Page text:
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  Reply # 1956352 13-Feb-2018 14:21
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Aredwood: Most public sector operations are not competing with anything, unlike the private sector. Compare say Auckland Transport with a large bank.

Auckland Transport doesn't face any competitive pressures at all. So paying the AT CEO the same as a bank CEO is not justified. Even if the asset vales and revenue are the same.

If you instead look at the ports of Auckland CEO. That person does deserve a market level wage. As ports of Auckland is exposed to competition.

 

 

 

They are not competing commercially they are however competing for the skill set and experience of the CEO. If public sector organisations want to attract high caliber and skill leaders they need to be competitive with the packages they offer. 





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  Reply # 1956484 13-Feb-2018 17:40
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Agree that public sector organizations need to attract top talent. But another factor in relation to councils, is that they have garunteed income via rates. Which is in turn backed by land. So they don't need to worry about a competitor suddenly bringing out a better product, and taking their revenue. And any politically sensitive decisions can be referred to the mayor and councillors for a decision.

So in most cases being a public sector CEO is still a lot easier than a private sector CEO. Maybe use 70% of the private sector wage as a starting point in setting an appropriate wage?





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  Reply # 1956683 13-Feb-2018 23:41
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SJB:

 

Presumably the PM's salary and ministers salaries will be reduced accordingly.

 

The PM's salary of nearly $500,000 is far to high compared to other countries. The UK PM salary is around $300,000 NZD, the US President gets around $500,000 US and Angela Merkel gets around $250,000 NZD. Accommodation extra  on top of that.

 

There is really no comparison though between say JA's workload/problems and those of Theresa May or Angela Merkel.

 

I suppose you could argue the May and Merkel are underpaid. Obviously not the case for Trump.

 

 

 

 

 

 

Don't forget that MP's/Ministers are the only jobs I have come across in NZ that actually have what I regard as something approaching proper pension arrangements as part of the package.

 

 

 

"The maximum amount that in any year may be paid by way of superannuation subsidy in respect of a member is 16% of an ordinary member’s salary for the part of the year until 31 October 2003, increasing to 20% of an ordinary member’s salary on and after 1 November 2003."

 

 

 

"The ratio of superannuation subsidy to the member’s contribution is 2.5 to 1, so that a member must make a contribution to the retirement scheme of $1 for every $2.50 of superannuation subsidy."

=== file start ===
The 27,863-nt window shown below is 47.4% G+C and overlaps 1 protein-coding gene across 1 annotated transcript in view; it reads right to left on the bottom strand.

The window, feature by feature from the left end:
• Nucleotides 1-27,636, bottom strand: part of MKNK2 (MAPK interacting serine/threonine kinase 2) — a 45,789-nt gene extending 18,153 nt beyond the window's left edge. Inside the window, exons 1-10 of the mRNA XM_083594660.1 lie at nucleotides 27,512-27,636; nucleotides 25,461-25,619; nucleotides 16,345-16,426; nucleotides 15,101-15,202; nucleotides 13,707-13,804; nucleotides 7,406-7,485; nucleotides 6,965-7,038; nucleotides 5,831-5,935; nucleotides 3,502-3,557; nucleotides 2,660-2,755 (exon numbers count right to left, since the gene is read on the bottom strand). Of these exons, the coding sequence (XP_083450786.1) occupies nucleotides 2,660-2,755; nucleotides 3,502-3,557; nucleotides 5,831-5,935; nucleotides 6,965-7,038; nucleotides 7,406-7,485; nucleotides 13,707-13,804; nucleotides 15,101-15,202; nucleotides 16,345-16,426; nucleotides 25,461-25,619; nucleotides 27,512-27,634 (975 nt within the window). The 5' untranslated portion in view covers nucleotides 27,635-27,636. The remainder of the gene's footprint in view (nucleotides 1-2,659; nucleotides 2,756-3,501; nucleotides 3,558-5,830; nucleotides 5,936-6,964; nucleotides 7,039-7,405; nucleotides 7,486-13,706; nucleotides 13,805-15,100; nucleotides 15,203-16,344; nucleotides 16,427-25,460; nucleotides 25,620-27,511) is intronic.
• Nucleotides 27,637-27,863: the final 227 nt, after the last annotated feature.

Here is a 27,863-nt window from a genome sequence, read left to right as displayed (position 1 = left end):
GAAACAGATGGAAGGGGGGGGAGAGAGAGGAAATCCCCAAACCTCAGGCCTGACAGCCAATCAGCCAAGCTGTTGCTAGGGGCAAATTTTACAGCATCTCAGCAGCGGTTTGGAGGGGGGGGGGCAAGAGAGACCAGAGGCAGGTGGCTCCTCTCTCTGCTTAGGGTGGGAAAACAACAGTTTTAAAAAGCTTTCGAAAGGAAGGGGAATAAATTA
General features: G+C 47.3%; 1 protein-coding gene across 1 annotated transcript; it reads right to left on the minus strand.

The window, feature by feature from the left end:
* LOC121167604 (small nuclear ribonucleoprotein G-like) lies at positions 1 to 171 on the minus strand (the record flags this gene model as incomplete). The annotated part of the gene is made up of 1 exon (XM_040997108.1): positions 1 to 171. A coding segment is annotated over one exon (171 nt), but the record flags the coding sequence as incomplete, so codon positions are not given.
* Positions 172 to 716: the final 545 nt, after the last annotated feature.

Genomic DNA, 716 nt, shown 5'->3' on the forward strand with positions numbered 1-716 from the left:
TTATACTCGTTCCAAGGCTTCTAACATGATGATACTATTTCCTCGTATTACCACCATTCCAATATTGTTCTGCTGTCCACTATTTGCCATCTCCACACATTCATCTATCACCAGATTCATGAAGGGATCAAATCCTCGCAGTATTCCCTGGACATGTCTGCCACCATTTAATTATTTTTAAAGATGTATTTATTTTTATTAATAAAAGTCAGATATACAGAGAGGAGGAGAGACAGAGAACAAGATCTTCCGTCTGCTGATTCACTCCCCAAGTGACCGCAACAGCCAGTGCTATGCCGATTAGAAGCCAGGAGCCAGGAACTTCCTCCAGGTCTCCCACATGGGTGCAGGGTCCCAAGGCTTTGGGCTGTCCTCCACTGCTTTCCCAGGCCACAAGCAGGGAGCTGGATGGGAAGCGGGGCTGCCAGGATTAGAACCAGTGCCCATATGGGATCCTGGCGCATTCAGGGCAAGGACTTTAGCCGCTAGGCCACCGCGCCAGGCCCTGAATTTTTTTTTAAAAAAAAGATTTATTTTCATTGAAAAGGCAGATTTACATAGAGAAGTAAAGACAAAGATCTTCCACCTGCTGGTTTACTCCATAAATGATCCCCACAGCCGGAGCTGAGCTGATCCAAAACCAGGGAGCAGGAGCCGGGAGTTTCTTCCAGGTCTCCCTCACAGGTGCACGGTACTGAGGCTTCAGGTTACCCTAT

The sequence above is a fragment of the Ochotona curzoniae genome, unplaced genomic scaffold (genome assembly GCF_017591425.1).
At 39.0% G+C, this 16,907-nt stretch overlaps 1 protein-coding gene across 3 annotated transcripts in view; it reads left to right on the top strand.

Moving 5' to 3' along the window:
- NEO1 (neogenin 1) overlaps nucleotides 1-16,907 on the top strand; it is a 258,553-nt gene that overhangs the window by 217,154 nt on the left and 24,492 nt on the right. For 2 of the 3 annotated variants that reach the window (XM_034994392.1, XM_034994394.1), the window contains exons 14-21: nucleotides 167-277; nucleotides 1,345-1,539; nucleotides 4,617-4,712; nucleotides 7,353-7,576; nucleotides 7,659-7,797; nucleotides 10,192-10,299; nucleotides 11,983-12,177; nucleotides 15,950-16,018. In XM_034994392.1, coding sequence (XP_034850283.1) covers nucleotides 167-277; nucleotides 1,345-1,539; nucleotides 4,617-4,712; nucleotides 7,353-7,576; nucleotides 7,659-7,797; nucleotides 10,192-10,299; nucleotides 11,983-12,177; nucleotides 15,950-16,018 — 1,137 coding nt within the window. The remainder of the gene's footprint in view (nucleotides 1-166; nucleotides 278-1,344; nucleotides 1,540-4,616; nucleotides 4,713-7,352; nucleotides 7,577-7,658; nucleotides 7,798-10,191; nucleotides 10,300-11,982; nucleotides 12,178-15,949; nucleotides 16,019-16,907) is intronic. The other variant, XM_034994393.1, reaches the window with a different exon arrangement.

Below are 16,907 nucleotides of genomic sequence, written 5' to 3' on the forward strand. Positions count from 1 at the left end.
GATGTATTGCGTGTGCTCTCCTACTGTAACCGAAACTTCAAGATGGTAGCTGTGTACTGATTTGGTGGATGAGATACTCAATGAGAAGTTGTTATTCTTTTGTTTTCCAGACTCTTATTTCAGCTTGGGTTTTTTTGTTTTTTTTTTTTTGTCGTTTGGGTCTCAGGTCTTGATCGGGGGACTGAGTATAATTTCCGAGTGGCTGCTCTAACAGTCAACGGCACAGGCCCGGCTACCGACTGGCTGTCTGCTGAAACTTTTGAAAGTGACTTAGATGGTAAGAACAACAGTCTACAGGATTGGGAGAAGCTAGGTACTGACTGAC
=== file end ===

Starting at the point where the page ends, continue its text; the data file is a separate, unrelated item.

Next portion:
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  Reply # 1956770 14-Feb-2018 09:31
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Geektastic:

 

Don't forget that MP's/Ministers are the only jobs I have come across in NZ that actually have what I regard as something approaching proper pension arrangements as part of the package.

 

 

 

"The maximum amount that in any year may be paid by way of superannuation subsidy in respect of a member is 16% of an ordinary member’s salary for the part of the year until 31 October 2003, increasing to 20% of an ordinary member’s salary on and after 1 November 2003."

 

 

 

"The ratio of superannuation subsidy to the member’s contribution is 2.5 to 1, so that a member must make a contribution to the retirement scheme of $1 for every $2.50 of superannuation subsidy."

 

 

So the PM is getting another $100,000 a year paid into to a pension pot and then they have to contribute $20,000 themselves. Is that how it works out?

 

I imagine the examples I quoted also have pension arrangements. Our PM's remuneration is way out of step when compared with major world leaders. It should be halved.




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  Reply # 1956947 14-Feb-2018 12:03
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Aredwood: Agree that public sector organizations need to attract top talent. But another factor in relation to councils, is that they have garunteed income via rates. Which is in turn backed by land. So they don't need to worry about a competitor suddenly bringing out a better product, and taking their revenue. And any politically sensitive decisions can be referred to the mayor and councillors for a decision.

So in most cases being a public sector CEO is still a lot easier than a private sector CEO. Maybe use 70% of the private sector wage as a starting point in setting an appropriate wage?

 

Working in the public sector brings a new set of bureaucratic challenges that are not present in the private sector. New governments bring wide-ranging policy changes that can have a profound effect on the CEO's strategy and ability to execute change. Public organisations are also far less nimble and require slow but sure changes of course over long periods of time and are bound by much more regulation than the private sector. The level of scrutiny that CEO's in this sector come under is also much higher due to disclosure rules and the focus placed on them by the media and general public.

 

 

 

The roles are equally difficult, just in different ways. Paying market rates for the role is the only way to attract the required talent, while also taking into account any differences between the public and private sector roles.


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  Reply # 1957061 14-Feb-2018 13:53
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SJB:

Geektastic:


Don't forget that MP's/Ministers are the only jobs I have come across in NZ that actually have what I regard as something approaching proper pension arrangements as part of the package.


 


"The maximum amount that in any year may be paid by way of superannuation subsidy in respect of a member is 16% of an ordinary member’s salary for the part of the year until 31 October 2003, increasing to 20% of an ordinary member’s salary on and after 1 November 2003."


 


"The ratio of superannuation subsidy to the member’s contribution is 2.5 to 1, so that a member must make a contribution to the retirement scheme of $1 for every $2.50 of superannuation subsidy."



So the PM is getting another $100,000 a year paid into to a pension pot and then they have to contribute $20,000 themselves. Is that how it works out?


I imagine the examples I quoted also have pension arrangements. Our PM's remuneration is way out of step when compared with major world leaders. It should be halved.



Yes. Plus free air travel forever and a few other perks.